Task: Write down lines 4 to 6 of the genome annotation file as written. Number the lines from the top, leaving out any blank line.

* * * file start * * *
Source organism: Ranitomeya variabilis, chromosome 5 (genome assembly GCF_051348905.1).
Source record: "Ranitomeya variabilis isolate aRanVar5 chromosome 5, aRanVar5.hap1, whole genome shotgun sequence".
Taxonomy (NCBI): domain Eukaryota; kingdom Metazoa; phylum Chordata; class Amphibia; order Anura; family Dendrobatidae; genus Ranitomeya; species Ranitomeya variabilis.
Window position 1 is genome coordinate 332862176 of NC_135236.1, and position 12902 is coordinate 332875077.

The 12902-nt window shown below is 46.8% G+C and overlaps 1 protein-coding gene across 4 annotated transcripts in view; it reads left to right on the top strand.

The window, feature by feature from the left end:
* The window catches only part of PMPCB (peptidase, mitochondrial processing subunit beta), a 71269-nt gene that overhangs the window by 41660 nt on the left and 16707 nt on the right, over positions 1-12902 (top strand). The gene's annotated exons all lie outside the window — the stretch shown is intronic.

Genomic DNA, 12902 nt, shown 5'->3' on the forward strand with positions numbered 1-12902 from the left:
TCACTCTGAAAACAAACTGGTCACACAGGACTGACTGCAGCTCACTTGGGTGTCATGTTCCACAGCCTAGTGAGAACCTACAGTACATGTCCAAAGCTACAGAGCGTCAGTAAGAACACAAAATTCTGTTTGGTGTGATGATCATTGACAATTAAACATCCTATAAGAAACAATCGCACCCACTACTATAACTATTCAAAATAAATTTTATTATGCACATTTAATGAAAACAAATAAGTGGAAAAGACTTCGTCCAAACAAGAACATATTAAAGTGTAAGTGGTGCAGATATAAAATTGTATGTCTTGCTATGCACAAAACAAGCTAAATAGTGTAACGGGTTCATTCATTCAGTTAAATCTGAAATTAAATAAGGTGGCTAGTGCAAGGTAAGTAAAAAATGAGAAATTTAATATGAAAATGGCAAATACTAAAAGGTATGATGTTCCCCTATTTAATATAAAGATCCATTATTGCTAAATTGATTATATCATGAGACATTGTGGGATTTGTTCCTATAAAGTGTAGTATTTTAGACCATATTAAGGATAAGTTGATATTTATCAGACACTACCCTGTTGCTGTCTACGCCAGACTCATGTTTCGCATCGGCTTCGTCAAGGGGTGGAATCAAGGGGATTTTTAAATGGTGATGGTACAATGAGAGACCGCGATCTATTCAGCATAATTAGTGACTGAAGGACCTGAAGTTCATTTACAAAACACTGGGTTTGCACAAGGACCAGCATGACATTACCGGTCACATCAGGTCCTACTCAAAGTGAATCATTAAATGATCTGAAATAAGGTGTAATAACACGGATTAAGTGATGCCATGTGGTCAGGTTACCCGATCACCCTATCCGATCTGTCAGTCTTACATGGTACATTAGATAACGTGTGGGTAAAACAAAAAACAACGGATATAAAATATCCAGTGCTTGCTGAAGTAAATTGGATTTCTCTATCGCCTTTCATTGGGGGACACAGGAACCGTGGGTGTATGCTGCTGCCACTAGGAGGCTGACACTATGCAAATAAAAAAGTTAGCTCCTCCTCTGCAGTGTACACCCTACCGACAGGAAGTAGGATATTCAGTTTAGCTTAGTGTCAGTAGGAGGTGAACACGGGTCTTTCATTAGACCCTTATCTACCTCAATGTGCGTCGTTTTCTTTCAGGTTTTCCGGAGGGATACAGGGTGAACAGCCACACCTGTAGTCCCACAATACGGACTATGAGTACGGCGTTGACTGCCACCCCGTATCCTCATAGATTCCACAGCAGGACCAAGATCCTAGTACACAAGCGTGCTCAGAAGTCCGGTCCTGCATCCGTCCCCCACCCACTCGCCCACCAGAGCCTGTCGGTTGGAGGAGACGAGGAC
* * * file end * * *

Window position 1 is genome coordinate 332862176 of NC_135236.1, and position 12902 is coordinate 332875077.

The 12902-nt window shown below is 46.8% G+C and overlaps 1 protein-coding gene across 4 annotated transcripts in view; it reads left to right on the top strand.

The window, feature by feature from the left end: